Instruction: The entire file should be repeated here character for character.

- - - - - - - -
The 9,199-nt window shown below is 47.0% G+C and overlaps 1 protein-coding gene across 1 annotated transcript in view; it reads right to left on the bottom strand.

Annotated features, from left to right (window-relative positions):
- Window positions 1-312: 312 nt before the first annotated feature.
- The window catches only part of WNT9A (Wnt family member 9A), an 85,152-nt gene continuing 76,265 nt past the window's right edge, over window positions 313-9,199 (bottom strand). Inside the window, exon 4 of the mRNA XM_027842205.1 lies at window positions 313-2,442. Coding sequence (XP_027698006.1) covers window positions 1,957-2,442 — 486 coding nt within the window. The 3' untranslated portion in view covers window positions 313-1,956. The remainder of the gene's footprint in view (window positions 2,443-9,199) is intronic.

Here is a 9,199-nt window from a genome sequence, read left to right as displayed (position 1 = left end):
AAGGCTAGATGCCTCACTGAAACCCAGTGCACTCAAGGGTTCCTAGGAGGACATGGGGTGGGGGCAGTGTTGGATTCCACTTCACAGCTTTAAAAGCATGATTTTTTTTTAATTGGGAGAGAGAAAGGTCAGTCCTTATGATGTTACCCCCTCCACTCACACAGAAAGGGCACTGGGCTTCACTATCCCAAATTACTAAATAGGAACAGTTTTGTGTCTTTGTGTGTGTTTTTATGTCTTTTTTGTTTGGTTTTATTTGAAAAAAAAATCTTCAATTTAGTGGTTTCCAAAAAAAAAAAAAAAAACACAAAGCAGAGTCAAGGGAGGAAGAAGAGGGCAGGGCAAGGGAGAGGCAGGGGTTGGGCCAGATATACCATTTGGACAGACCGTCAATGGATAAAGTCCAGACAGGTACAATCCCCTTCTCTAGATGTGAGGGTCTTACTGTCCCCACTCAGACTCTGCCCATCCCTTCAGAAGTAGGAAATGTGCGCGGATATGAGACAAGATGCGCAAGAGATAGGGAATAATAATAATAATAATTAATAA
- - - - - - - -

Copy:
The 9,199-nt window shown below is 47.0% G+C and overlaps 1 protein-coding gene across 1 annotated transcript in view; it reads right to left on the bottom strand.

Annotated features, from left to right (window-relative positions):
- Window positions 1-312: 312 nt before the first annotated feature.
- The window catches only part of WNT9A (Wnt family member 9A), an 85,152-nt gene continuing 76,265 nt past the window's right edge, over window positions 313-9,199 (bottom strand). Inside the window, exon 4 of the mRNA XM_027842205.1 lies at window positions 313-2,442. Coding sequence (XP_027698006.1) covers window positions 1,957-2,442 — 486 coding nt within the window. The 3' untranslated portion in view covers window positions 313-1,956. The remainder of the gene's footprint in view (window positions 2,443-9,199) is intronic.

Here is a 9,199-nt window from a genome sequence, read left to right as displayed (position 1 = left end):
AAGGCTAGATGCCTCACTGAAACCCAGTGCACTCAAGGGTTCCTAGGAGGACATGGGGTGGGGGCAGTGTTGGATTCCACTTCACAGCTTTAAAAGCATGATTTTTTTTTAATTGGGAGAGAGAAAGGTCAGTCCTTATGATGTTACCCCCTCCACTCACACAGAAAGGGCACTGGGCTTCACTATCCCAAATTACTAAATAGGAACAGTTTTGTGTCTTTGTGTGTGTTTTTATGTCTTTTTTGTTTGGTTTTATTTGAAAAAAAAATCTTCAATTTAGTGGTTTCCAAAAAAAAAAAAAAAAACACAAAGCAGAGTCAAGGGAGGAAGAAGAGGGCAGGGCAAGGGAGAGGCAGGGGTTGGGCCAGATATACCATTTGGACAGACCGTCAATGGATAAAGTCCAGACAGGTACAATCCCCTTCTCTAGATGTGAGGGTCTTACTGTCCCCACTCAGACTCTGCCCATCCCTTCAGAAGTAGGAAATGTGCGCGGATATGAGACAAGATGCGCAAGAGATAGGGAATAATAATAATAATAATTAATAA